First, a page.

Though the U.S. has produced some great racersPhil and Steve Mahre, Bill Johnson, Tommy Moe, Picabo Streetnot since Phil Mahre took first in the overall World Cup standings back in 1983 has America served up a skier who can consistently dominate, and doesn’t crack at big events like the Olympicsan athlete who isn’t sniffed at in Austria, a ski-mad nation that produces medal winners the way Mercedes churns out cars. Over the past two decades, when Americans snagged a rare win, the Europeans just shrugged. They were lucky, people said. It was a fluke.
Until, that is, right now.
Last year, despite completing only four of eight World Cup slalom races, Bode Miller finished second in the overall World Cup standings (taking home two golds and a silver medal from the World Championships), behind Austrian Stephan Eberharter, 34, an Olympic medalist. In October, Miller kicked off the current season with a bang, nailing a win in the giant slalom at Sölden, Austria, by more than a seconda huge margin. It was Miller’s best start yet, and many believe he’s still a year or two away from hitting full speed, particularly in the downhill and super G, which he started skiing regularly in 2001. Just as important to those banking on Miller’s breakout potential, he has started to capture a devoted audience in the U.S., which traditionally pays attention to skiing only during the Olympics. The draw is Miller’s talent, his attitude, and his breakneck style. “Nobody knows what’s going to happen when he skis,” says teammate Scott Macartney, a 26-year-old downhill and super-G specialist. “He’ll either win by a second and a half or go into a fence.”
Indeed, one of the most heart-stopping moments during the last Winter Olympics was Miller’s near catastrophe in the alpine combined, in which skiers compete in a downhill in the morning, followed by two slalom runs. Three-quarters of the way through the downhill, he lost an edge and wound up sliding on his hip at 60 miles an hour toward certain disaster. At the last possible moment, he somehow found his feet, sprang around the next gate, and finished the race to clinch a silver medal.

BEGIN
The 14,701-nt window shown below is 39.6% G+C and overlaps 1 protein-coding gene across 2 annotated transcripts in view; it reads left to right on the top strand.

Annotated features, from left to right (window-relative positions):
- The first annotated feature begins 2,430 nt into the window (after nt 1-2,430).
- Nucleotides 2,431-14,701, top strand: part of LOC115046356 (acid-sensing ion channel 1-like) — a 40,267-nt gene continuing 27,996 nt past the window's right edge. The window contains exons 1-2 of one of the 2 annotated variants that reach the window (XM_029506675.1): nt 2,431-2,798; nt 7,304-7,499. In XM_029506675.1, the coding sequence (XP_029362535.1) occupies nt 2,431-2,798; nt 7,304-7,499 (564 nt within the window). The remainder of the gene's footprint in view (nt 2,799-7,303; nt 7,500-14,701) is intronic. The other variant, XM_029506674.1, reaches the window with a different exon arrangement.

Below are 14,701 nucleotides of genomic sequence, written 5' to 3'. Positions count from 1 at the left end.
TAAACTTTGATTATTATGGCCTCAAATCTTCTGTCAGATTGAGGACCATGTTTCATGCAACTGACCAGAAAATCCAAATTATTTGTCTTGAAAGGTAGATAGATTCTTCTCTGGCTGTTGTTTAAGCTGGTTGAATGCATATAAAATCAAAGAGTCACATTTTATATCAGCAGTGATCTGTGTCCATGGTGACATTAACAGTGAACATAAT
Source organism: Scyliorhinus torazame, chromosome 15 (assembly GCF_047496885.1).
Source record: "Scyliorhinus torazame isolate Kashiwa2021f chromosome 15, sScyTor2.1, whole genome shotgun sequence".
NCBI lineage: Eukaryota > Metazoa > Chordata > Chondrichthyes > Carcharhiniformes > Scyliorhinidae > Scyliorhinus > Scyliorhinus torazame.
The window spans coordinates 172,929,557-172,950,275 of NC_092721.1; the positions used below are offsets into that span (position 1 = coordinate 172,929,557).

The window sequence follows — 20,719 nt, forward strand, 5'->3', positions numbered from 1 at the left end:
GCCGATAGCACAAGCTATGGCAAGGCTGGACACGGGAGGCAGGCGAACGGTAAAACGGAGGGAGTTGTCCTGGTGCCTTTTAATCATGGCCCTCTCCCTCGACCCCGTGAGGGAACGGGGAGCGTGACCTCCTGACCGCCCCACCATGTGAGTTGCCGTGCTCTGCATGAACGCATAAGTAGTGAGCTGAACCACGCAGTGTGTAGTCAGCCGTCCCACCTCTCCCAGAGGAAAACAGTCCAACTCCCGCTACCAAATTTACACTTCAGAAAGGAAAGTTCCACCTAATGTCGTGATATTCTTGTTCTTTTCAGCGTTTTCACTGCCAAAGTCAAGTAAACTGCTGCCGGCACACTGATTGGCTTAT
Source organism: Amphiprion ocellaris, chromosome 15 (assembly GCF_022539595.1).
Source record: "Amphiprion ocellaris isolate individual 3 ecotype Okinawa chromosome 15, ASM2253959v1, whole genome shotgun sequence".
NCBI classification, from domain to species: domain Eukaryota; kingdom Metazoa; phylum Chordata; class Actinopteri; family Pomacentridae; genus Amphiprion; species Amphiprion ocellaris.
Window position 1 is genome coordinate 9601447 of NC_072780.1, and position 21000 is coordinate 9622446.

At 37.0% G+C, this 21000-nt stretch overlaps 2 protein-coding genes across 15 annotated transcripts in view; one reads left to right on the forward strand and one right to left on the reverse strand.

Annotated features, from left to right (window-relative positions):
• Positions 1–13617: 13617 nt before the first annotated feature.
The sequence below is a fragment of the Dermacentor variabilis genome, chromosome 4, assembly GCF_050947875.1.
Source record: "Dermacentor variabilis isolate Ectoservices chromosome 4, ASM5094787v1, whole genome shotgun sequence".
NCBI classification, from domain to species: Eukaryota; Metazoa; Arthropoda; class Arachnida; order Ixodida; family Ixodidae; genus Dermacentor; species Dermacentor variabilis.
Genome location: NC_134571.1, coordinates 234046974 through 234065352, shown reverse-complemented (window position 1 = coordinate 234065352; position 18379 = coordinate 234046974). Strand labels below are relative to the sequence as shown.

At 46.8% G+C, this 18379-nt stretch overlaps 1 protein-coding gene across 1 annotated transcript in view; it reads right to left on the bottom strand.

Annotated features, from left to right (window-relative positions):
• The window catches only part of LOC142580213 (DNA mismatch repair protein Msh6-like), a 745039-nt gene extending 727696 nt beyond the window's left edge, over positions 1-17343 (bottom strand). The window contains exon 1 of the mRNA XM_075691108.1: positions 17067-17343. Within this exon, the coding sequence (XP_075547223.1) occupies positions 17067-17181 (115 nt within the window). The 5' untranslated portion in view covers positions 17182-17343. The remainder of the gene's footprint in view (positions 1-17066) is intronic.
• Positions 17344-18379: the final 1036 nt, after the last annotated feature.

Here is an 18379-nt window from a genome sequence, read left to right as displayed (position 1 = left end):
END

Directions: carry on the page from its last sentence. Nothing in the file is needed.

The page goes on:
A second silver followed, in the giant slalom, but it was the stunning recovery that made him a hero. It also didn’t hurt that Miller had a great back story: the untethered kid who’d been raised by hippies on a sprawling farm in Easton, New Hampshire, in a rustic home with an outhouse. He can be charmingly unpolished with the media, spouting off about everything from a bad ski performance to the war in Iraq. He not only wins races; he’s making ski racing cool again.
Miller’s success has brought with it the usual wampuma pair of signature Bode One skis from Rossignol, a $500,000 endorsement contract with Barilla, the same Italian pasta company that signed up Tomba, and several other handsome sponsorships, including deals with Chevrolet and Charles Schwab. He’s already a celebrity in Europe, but he’s beginning to show the kind of stateside recognition that allowed Lance Armstrong to transcend the fringe sport of cycling, prompting media outlets like OLN to up their coverage (see “World Cup Fever,” page 64).
If Miller continues to excel in his World Cup specialties of slalom and giant slalom, plus super G, downhill, and the combined, insiders are speculating that he will not only nab the World Cup overall title from Eberharter, but could medal in five different events at the 2006 Winter Games, in Turin, Italy, an unprecedented achievement for any skier.